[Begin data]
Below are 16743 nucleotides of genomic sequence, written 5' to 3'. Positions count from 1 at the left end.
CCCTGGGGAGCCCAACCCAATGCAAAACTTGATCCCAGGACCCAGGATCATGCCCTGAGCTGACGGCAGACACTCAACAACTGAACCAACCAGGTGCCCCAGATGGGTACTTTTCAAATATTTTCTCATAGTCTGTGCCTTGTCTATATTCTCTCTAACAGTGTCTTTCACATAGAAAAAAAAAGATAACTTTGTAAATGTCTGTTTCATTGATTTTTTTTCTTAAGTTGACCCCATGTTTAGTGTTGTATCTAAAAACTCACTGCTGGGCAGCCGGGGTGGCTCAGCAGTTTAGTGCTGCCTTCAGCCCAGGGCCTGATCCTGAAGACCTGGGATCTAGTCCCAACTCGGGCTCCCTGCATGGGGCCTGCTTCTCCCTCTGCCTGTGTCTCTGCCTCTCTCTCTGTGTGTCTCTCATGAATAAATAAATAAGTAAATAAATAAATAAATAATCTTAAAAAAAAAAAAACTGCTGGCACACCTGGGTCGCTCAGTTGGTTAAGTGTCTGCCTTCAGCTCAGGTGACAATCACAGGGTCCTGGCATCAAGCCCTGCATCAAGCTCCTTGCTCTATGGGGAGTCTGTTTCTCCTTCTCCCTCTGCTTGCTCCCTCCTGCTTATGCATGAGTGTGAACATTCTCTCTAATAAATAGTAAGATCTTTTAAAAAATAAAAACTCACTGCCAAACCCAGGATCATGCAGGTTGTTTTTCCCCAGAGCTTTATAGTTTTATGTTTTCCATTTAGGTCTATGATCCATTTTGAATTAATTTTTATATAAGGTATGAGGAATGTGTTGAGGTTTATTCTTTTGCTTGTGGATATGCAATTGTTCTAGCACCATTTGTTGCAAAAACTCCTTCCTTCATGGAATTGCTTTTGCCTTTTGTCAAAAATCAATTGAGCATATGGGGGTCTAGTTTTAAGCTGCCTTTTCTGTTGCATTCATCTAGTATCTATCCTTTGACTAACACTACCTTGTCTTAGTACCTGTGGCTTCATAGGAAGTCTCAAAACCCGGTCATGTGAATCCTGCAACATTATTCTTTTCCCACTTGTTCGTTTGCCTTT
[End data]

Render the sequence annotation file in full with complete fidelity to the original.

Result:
Below are 16743 nucleotides of genomic sequence, written 5' to 3'. Positions count from 1 at the left end.
CCCTGGGGAGCCCAACCCAATGCAAAACTTGATCCCAGGACCCAGGATCATGCCCTGAGCTGACGGCAGACACTCAACAACTGAACCAACCAGGTGCCCCAGATGGGTACTTTTCAAATATTTTCTCATAGTCTGTGCCTTGTCTATATTCTCTCTAACAGTGTCTTTCACATAGAAAAAAAAAGATAACTTTGTAAATGTCTGTTTCATTGATTTTTTTTCTTAAGTTGACCCCATGTTTAGTGTTGTATCTAAAAACTCACTGCTGGGCAGCCGGGGTGGCTCAGCAGTTTAGTGCTGCCTTCAGCCCAGGGCCTGATCCTGAAGACCTGGGATCTAGTCCCAACTCGGGCTCCCTGCATGGGGCCTGCTTCTCCCTCTGCCTGTGTCTCTGCCTCTCTCTCTGTGTGTCTCTCATGAATAAATAAATAAGTAAATAAATAAATAAATAATCTTAAAAAAAAAAAAACTGCTGGCACACCTGGGTCGCTCAGTTGGTTAAGTGTCTGCCTTCAGCTCAGGTGACAATCACAGGGTCCTGGCATCAAGCCCTGCATCAAGCTCCTTGCTCTATGGGGAGTCTGTTTCTCCTTCTCCCTCTGCTTGCTCCCTCCTGCTTATGCATGAGTGTGAACATTCTCTCTAATAAATAGTAAGATCTTTTAAAAAATAAAAACTCACTGCCAAACCCAGGATCATGCAGGTTGTTTTTCCCCAGAGCTTTATAGTTTTATGTTTTCCATTTAGGTCTATGATCCATTTTGAATTAATTTTTATATAAGGTATGAGGAATGTGTTGAGGTTTATTCTTTTGCTTGTGGATATGCAATTGTTCTAGCACCATTTGTTGCAAAAACTCCTTCCTTCATGGAATTGCTTTTGCCTTTTGTCAAAAATCAATTGAGCATATGGGGGTCTAGTTTTAAGCTGCCTTTTCTGTTGCATTCATCTAGTATCTATCCTTTGACTAACACTACCTTGTCTTAGTACCTGTGGCTTCATAGGAAGTCTCAAAACCCGGTCATGTGAATCCTGCAACATTATTCTTTTCCCACTTGTTCGTTTGCCTTT